ABR’s resident expert of all things bikes answers your questions…
Dear Dave, I passed my bike test last year and have decided to do a ‘big’ trip this summer. When I say big, I mean I’m planning on riding on the continent somewhere, probably France. Aside from riding on the wrong side of the road, how should I prepare myself for my first European trip? And are the ferry crossings straightforward?
Thanks for the question Geoff and well done on passing your bike test! We’ll get to your question about the ferry crossing in specific a bit later, but first, it’s worth talking about preparation for riding abroad. Breakdown cover and travel insurance are a must when over the water, and they’re two very different things.
The breakdown cover has to include your model of bike (some exclude bikes above 125cc or bikes over a certain age) else you could be in a bit of a pickle. Travel insurance to cover motorcycle touring is a must and you’ll find only a few policies do, try Carol Nash or the Post Office. Remember to pack all paperwork, passport, license, insurance certificate, V5c (log book) and MOT.
Some countries have their own legal requirements that it’s worth being aware of, for instance, if you wear spectacles the Spanish require that you carry a spare pair with you, else you’ll get a fine.
Make sure you check on the country or countries you intend to visit for what they require a biker to have, a good source of advice is the ABR forum (www.adventurebikerider.com/forum).
So, what happens on the ferry? The ferry staff will direct you to the bike deck, careful if it’s wet as it can be slippy, follow the car tyre tracks, that’s where the grip is, not in the middle. Once stopped on the deck you’ll notice you don’t have a lot of space, they only give you just enough.
Some ferry companies will then proceed to strap your bike down. They do this with a heavy-duty ratchet strap and cushion to put on the seat. My preference is to strap with the side stand down and the bike in gear – a tripod is a very stable structure. Others prefer to use their centre stand, but it’s not as stable in rough seas, in my opinion.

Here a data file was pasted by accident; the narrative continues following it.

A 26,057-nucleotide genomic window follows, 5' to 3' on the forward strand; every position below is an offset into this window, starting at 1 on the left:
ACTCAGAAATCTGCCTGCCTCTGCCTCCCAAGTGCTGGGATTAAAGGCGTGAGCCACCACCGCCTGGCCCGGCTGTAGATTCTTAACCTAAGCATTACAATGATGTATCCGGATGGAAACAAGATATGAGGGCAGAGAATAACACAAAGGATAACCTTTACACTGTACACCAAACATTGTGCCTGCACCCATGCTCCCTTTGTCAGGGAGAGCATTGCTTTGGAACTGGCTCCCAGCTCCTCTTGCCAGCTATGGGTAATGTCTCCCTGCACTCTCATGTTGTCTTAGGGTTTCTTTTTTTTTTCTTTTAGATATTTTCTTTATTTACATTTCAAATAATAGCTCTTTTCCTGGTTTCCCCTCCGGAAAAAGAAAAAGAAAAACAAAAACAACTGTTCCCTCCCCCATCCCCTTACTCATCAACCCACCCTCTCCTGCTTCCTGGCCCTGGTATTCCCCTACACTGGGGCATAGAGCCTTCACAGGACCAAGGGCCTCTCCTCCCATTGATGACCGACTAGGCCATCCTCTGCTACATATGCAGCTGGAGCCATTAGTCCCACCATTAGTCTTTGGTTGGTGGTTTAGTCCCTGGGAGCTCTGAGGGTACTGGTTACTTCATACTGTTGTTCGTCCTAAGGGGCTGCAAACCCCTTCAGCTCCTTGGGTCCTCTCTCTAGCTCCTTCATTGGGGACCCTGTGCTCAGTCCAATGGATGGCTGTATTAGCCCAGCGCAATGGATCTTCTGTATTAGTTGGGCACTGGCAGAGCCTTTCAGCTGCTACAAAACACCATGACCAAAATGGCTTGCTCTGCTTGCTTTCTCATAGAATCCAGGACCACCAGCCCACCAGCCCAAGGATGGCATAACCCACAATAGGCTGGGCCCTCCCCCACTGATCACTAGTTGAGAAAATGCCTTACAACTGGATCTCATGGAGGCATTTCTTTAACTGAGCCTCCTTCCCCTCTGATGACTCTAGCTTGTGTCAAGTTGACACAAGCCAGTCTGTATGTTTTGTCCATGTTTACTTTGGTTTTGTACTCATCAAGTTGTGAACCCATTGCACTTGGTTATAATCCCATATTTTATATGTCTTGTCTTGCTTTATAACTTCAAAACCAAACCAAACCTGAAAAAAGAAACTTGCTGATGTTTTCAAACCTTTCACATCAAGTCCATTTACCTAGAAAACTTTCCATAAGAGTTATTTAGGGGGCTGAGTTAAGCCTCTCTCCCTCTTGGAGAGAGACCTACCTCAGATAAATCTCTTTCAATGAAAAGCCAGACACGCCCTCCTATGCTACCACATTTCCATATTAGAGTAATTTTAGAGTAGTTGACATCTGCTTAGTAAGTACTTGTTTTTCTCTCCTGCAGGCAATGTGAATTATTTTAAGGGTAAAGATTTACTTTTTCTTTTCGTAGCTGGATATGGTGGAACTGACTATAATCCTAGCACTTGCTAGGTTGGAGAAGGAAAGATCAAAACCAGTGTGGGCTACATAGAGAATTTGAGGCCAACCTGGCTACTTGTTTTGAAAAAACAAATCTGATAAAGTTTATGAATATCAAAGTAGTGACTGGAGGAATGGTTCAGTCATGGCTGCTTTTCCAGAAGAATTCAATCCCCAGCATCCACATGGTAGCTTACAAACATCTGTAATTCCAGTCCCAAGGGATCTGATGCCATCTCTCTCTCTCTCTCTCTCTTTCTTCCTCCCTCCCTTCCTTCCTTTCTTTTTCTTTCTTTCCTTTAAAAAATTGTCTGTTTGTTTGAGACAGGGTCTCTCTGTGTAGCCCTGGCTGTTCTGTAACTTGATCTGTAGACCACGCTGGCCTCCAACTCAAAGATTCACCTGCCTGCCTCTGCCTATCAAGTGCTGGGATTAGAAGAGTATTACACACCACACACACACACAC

Other ferry companies will just point you to the straps and cushions, if you’re not sure how the strap works go and ask another biker, we’re all in this together, and someone will eventually help. I carry an extra strap in my tank bag that I use to secure the stand side of the bike to the deck mount, it’s possible during a choppy crossing for a bike to slide under the big strap and go over.
I know because it happened to me. Depending on how long the ferry trip is be sensible when hitting the bar! It has been known for the local cops to pull drivers coming off a ferry for a document check and breathalyser test.
You’ll notice most of the bikers stop once through passport control, it’s at that time when you kit up for the road and acclimatise to riding on the right (which isn’t as daunting as you might think), just go steady for the first few miles and you’ll find it comes naturally.
Just a warning, travel is like a drug, when not on a trip I spend a lot of time planning the next one!
When my bike went over
When my bike went over and got damaged on the ferry to Bilbao I couldn’t report it until the return crossing. The Brittany Ferry staff were most helpful at all times, my claim was processed efficiently and the bike was repaired at no cost to me, so a big thumbs up for them.